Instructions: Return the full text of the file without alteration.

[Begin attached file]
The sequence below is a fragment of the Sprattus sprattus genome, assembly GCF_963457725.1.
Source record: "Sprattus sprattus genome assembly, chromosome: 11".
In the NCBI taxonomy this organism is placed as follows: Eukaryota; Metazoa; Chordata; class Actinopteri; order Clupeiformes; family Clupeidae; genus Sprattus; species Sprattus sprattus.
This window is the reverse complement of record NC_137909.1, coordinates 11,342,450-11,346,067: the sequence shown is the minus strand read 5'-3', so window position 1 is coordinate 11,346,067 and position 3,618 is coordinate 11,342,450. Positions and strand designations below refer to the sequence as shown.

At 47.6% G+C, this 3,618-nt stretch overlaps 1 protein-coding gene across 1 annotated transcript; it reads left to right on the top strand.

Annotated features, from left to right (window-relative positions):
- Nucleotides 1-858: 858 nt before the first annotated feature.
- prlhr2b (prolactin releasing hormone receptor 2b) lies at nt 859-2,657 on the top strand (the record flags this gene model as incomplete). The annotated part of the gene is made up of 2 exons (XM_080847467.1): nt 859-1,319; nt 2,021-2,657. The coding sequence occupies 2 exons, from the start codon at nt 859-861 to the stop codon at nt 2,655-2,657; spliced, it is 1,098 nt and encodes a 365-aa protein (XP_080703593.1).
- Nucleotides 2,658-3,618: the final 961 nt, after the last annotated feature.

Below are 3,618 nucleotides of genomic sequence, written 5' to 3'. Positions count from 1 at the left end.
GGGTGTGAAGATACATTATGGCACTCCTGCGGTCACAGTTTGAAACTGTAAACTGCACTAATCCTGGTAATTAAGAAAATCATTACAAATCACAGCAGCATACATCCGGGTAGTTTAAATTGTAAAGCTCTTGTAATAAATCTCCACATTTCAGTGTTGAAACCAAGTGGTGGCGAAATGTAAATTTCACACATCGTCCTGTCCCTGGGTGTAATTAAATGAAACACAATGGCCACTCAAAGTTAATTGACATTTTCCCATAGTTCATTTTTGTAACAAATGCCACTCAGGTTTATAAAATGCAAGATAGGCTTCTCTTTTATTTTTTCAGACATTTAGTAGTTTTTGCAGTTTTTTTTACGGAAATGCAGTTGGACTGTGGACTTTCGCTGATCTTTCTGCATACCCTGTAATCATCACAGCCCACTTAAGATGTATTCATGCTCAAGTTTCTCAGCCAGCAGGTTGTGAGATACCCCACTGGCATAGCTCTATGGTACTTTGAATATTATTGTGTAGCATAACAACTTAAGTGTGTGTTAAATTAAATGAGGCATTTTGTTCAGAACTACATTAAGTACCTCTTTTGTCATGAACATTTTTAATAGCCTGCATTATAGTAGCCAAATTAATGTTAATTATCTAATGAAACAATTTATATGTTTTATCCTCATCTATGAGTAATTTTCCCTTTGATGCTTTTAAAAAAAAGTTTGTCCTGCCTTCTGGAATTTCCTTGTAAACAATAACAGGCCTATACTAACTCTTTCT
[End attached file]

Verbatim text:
The sequence below is a fragment of the Sprattus sprattus genome, assembly GCF_963457725.1.
Source record: "Sprattus sprattus genome assembly, chromosome: 11".
In the NCBI taxonomy this organism is placed as follows: Eukaryota; Metazoa; Chordata; class Actinopteri; order Clupeiformes; family Clupeidae; genus Sprattus; species Sprattus sprattus.
This window is the reverse complement of record NC_137909.1, coordinates 11,342,450-11,346,067: the sequence shown is the minus strand read 5'-3', so window position 1 is coordinate 11,346,067 and position 3,618 is coordinate 11,342,450. Positions and strand designations below refer to the sequence as shown.

At 47.6% G+C, this 3,618-nt stretch overlaps 1 protein-coding gene across 1 annotated transcript; it reads left to right on the top strand.

Annotated features, from left to right (window-relative positions):
- Nucleotides 1-858: 858 nt before the first annotated feature.
- prlhr2b (prolactin releasing hormone receptor 2b) lies at nt 859-2,657 on the top strand (the record flags this gene model as incomplete). The annotated part of the gene is made up of 2 exons (XM_080847467.1): nt 859-1,319; nt 2,021-2,657. The coding sequence occupies 2 exons, from the start codon at nt 859-861 to the stop codon at nt 2,655-2,657; spliced, it is 1,098 nt and encodes a 365-aa protein (XP_080703593.1).
- Nucleotides 2,658-3,618: the final 961 nt, after the last annotated feature.

Below are 3,618 nucleotides of genomic sequence, written 5' to 3'. Positions count from 1 at the left end.
GGGTGTGAAGATACATTATGGCACTCCTGCGGTCACAGTTTGAAACTGTAAACTGCACTAATCCTGGTAATTAAGAAAATCATTACAAATCACAGCAGCATACATCCGGGTAGTTTAAATTGTAAAGCTCTTGTAATAAATCTCCACATTTCAGTGTTGAAACCAAGTGGTGGCGAAATGTAAATTTCACACATCGTCCTGTCCCTGGGTGTAATTAAATGAAACACAATGGCCACTCAAAGTTAATTGACATTTTCCCATAGTTCATTTTTGTAACAAATGCCACTCAGGTTTATAAAATGCAAGATAGGCTTCTCTTTTATTTTTTCAGACATTTAGTAGTTTTTGCAGTTTTTTTTACGGAAATGCAGTTGGACTGTGGACTTTCGCTGATCTTTCTGCATACCCTGTAATCATCACAGCCCACTTAAGATGTATTCATGCTCAAGTTTCTCAGCCAGCAGGTTGTGAGATACCCCACTGGCATAGCTCTATGGTACTTTGAATATTATTGTGTAGCATAACAACTTAAGTGTGTGTTAAATTAAATGAGGCATTTTGTTCAGAACTACATTAAGTACCTCTTTTGTCATGAACATTTTTAATAGCCTGCATTATAGTAGCCAAATTAATGTTAATTATCTAATGAAACAATTTATATGTTTTATCCTCATCTATGAGTAATTTTCCCTTTGATGCTTTTAAAAAAAAGTTTGTCCTGCCTTCTGGAATTTCCTTGTAAACAATAACAGGCCTATACTAACTCTTTCT